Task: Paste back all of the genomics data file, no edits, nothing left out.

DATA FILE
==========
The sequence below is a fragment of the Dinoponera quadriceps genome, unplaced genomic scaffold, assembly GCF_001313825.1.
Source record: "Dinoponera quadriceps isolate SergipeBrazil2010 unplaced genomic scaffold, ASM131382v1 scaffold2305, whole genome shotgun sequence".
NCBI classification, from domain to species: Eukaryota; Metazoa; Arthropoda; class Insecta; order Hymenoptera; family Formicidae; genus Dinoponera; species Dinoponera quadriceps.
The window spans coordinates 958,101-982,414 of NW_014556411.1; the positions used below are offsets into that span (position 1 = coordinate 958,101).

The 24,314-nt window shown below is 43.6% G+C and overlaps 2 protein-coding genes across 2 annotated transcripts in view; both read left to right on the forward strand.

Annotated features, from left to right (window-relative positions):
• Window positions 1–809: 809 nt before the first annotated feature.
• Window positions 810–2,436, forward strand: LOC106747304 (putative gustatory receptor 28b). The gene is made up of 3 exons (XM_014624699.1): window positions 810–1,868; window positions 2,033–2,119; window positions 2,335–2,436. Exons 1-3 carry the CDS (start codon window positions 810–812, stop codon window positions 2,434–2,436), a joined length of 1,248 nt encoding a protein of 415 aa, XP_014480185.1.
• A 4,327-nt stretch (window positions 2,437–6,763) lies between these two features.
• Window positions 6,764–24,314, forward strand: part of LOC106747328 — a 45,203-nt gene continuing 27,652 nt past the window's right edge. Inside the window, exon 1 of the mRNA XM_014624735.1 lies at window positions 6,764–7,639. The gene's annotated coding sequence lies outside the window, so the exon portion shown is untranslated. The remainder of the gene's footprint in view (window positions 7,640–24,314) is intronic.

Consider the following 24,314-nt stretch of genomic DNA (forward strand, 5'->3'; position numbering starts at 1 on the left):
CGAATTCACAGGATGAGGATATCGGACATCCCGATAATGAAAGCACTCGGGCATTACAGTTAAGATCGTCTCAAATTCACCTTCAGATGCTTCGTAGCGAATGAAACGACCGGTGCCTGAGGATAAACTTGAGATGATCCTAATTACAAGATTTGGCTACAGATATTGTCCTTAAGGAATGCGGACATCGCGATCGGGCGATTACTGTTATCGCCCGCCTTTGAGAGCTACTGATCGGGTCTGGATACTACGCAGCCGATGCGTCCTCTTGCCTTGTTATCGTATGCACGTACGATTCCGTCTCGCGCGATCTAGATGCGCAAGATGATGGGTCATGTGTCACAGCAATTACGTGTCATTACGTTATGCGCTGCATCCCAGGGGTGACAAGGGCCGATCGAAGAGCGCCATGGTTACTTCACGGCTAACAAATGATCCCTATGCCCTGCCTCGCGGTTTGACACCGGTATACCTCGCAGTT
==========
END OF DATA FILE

The sequence below is a fragment of the Dinoponera quadriceps genome, unplaced genomic scaffold, assembly GCF_001313825.1.
Source record: "Dinoponera quadriceps isolate SergipeBrazil2010 unplaced genomic scaffold, ASM131382v1 scaffold2305, whole genome shotgun sequence".
NCBI classification, from domain to species: Eukaryota; Metazoa; Arthropoda; class Insecta; order Hymenoptera; family Formicidae; genus Dinoponera; species Dinoponera quadriceps.
The window spans coordinates 958,101-982,414 of NW_014556411.1; the positions used below are offsets into that span (position 1 = coordinate 958,101).

The 24,314-nt window shown below is 43.6% G+C and overlaps 2 protein-coding genes across 2 annotated transcripts in view; both read left to right on the forward strand.

Annotated features, from left to right (window-relative positions):
• Window positions 1–809: 809 nt before the first annotated feature.
• Window positions 810–2,436, forward strand: LOC106747304 (putative gustatory receptor 28b). The gene is made up of 3 exons (XM_014624699.1): window positions 810–1,868; window positions 2,033–2,119; window positions 2,335–2,436. Exons 1-3 carry the CDS (start codon window positions 810–812, stop codon window positions 2,434–2,436), a joined length of 1,248 nt encoding a protein of 415 aa, XP_014480185.1.
• A 4,327-nt stretch (window positions 2,437–6,763) lies between these two features.
• Window positions 6,764–24,314, forward strand: part of LOC106747328 — a 45,203-nt gene continuing 27,652 nt past the window's right edge. Inside the window, exon 1 of the mRNA XM_014624735.1 lies at window positions 6,764–7,639. The gene's annotated coding sequence lies outside the window, so the exon portion shown is untranslated. The remainder of the gene's footprint in view (window positions 7,640–24,314) is intronic.

Consider the following 24,314-nt stretch of genomic DNA (forward strand, 5'->3'; position numbering starts at 1 on the left):
CGAATTCACAGGATGAGGATATCGGACATCCCGATAATGAAAGCACTCGGGCATTACAGTTAAGATCGTCTCAAATTCACCTTCAGATGCTTCGTAGCGAATGAAACGACCGGTGCCTGAGGATAAACTTGAGATGATCCTAATTACAAGATTTGGCTACAGATATTGTCCTTAAGGAATGCGGACATCGCGATCGGGCGATTACTGTTATCGCCCGCCTTTGAGAGCTACTGATCGGGTCTGGATACTACGCAGCCGATGCGTCCTCTTGCCTTGTTATCGTATGCACGTACGATTCCGTCTCGCGCGATCTAGATGCGCAAGATGATGGGTCATGTGTCACAGCAATTACGTGTCATTACGTTATGCGCTGCATCCCAGGGGTGACAAGGGCCGATCGAAGAGCGCCATGGTTACTTCACGGCTAACAAATGATCCCTATGCCCTGCCTCGCGGTTTGACACCGGTATACCTCGCAGTT